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Temperate Rainforest: Past & Present
The Extent of the Original Temperate Rainforests

Originally found on almost every continent, only half of the world's coastal temperate rainforests still stand. Half of those that remain are in North America. (Schoonmaker, von Hagen, & Wolf, 1997, p. 1). "Granted with permission from The Rain Forests of Home, P.K. Schoonmaker, B. von Hagen, and E.C. Wolf, Ecotrust, 1997. Published by Island Press, Washington DC and Covelo, CA. For more information, contact Island Press directly at 1-800-828-1302, info@islandpress.org (E-mail), or www.islandpress.org (Website)."

Locating the Ancient, Temperate Rainforest
The results indicate how scarce this forest (the northern, ancient, temperate rainforest) actually is, occurring only in latitudes from thirty-two to sixty degrees north in a narrow band between ocean and coastal mountains. Rainfall there exceeds 80 inches annually and catastrophic wildfire is infrequent, in marked contrast to conditions farther inland. 1996. Durbin, K. Oregon. In R. Kirk (Ed.), The Enduring Forests. Seattle: The Mountaineers, p. 52.

The Extent of Present Temperate Rainforests
Temperate rainforest total only about seventy-five million acres worldwide, two-thirds of it along North America's Northwest coast. Chile, New Zealand, and southern Australia are the other major locations of temperate rainforest. 1996. McNulty, T. Washington. In R. Kirk (Ed.), The Enduring Forests. Seattle: The Mountaineers, p. 85.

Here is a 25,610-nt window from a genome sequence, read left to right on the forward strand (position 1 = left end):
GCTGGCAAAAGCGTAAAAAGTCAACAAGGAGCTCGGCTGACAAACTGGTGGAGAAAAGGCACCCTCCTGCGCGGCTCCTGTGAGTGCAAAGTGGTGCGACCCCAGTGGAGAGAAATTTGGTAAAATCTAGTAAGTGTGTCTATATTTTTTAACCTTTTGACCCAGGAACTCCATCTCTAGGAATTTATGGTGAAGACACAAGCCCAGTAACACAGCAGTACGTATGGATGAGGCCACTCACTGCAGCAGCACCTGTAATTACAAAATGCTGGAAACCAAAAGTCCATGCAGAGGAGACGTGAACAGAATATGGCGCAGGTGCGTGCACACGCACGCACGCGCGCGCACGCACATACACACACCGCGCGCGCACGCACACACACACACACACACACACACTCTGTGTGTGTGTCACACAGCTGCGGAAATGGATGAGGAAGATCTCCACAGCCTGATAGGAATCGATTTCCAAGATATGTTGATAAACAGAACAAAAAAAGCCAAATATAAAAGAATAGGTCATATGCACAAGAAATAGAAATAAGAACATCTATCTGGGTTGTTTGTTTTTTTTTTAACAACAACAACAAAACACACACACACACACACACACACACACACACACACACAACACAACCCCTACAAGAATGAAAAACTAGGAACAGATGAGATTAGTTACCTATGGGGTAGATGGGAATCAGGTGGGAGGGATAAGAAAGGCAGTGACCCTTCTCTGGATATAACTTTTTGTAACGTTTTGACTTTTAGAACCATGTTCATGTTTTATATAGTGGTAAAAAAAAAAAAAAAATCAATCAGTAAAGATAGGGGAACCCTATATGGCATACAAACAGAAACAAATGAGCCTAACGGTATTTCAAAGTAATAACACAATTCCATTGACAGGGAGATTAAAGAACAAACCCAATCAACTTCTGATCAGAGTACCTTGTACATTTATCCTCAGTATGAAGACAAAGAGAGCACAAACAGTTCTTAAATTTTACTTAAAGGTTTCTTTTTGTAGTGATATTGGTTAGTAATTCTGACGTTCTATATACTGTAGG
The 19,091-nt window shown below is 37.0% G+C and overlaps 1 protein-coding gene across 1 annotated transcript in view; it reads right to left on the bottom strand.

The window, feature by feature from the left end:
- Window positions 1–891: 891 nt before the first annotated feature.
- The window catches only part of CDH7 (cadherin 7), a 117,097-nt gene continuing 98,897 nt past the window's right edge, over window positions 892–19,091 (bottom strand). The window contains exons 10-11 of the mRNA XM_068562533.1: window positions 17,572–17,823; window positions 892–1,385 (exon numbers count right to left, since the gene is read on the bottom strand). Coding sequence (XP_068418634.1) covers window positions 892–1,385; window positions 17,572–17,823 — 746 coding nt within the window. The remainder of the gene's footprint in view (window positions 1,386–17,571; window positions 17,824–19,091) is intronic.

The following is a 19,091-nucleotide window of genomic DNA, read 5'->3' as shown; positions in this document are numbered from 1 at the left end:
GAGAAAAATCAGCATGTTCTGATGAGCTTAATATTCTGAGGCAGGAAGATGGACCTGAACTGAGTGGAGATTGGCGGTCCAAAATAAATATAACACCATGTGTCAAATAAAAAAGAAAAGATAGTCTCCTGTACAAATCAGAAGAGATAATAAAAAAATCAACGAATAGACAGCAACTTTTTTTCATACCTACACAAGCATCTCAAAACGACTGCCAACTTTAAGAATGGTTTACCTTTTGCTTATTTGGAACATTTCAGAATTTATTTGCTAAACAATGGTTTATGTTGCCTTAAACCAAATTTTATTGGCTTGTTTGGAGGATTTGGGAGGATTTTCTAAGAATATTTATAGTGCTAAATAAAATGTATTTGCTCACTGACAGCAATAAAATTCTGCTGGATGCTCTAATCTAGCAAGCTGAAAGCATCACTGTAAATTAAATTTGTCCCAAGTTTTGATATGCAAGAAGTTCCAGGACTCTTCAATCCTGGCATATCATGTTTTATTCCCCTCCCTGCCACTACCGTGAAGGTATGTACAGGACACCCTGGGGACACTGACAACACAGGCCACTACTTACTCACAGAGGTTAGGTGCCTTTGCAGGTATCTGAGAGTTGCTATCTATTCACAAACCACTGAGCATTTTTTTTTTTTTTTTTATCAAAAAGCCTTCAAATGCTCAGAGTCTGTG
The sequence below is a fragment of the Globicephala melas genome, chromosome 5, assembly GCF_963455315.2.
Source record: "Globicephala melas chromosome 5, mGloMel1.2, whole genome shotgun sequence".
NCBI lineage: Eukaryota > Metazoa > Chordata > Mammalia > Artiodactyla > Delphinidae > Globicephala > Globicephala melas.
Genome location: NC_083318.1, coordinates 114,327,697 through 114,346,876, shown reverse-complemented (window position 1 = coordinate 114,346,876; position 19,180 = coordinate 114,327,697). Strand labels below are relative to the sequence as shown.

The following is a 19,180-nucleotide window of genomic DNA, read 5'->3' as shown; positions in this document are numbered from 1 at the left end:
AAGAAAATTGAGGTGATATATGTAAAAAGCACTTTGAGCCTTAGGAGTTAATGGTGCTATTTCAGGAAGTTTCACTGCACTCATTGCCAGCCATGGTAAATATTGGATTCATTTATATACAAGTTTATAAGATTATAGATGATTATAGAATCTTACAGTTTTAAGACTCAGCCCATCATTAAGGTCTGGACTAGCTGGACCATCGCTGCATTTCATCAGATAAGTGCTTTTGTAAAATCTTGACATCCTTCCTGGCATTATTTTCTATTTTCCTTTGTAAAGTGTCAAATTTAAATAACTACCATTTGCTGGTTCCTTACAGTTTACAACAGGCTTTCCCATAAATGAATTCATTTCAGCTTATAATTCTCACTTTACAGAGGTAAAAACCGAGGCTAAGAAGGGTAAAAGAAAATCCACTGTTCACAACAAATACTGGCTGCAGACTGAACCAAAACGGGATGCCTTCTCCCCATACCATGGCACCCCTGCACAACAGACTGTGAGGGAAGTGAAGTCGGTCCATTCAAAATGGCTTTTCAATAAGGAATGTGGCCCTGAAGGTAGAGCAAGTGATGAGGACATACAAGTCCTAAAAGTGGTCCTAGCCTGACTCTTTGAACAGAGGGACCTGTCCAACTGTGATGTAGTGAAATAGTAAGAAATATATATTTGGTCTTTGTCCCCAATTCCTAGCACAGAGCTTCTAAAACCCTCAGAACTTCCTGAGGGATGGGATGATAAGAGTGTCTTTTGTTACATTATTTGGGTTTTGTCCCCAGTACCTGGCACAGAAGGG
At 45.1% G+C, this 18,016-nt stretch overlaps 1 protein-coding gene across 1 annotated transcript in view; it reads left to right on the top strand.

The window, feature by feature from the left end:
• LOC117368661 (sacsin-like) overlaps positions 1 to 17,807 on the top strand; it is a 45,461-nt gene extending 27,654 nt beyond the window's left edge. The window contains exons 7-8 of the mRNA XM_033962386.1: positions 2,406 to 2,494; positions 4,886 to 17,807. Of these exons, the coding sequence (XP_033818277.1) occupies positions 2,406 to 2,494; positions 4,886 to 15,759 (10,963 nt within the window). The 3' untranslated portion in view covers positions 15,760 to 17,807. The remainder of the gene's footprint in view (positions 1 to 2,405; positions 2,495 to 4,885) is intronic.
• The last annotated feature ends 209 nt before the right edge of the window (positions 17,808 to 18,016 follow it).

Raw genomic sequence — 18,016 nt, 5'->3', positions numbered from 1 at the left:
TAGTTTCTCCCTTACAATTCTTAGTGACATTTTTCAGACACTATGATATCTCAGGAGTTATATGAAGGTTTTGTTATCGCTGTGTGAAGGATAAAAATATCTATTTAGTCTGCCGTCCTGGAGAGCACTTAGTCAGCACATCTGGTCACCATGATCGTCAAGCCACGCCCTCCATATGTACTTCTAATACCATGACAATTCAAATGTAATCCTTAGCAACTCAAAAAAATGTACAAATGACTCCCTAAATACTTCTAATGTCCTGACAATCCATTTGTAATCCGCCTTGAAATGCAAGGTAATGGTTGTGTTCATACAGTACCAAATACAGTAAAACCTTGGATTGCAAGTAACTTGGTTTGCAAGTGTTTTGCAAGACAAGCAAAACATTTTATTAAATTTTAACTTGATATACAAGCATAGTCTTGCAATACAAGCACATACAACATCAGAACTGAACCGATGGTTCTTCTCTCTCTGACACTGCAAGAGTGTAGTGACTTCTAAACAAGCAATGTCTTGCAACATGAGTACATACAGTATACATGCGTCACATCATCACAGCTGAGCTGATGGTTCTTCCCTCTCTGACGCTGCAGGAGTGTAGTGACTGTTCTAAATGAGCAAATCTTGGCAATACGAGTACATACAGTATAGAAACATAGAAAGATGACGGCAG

A Description of the Geology of the Present North American Rainforest
The most westerly mountains form the Island Range, which creates Vancouver Island, the Queen Charlotte Islands, and some islands off the Alaska coast. South from the Strait of Juan de Fuca this ribbon continues on the mainland; it includes the Olympic Mountains and the Coast Ranges which extend into California. The lowland east of these mountains is substantially flooded by the sea, waters that include Puget Sound, the Strait of Georgia, and a succession of other sounds and straits northward into Alaska. 1996. Edwards, Y. British Columbia. In R. Kirk (Ed.), The Enduring Forests. Seattle: The Mountaineers, p. 113.

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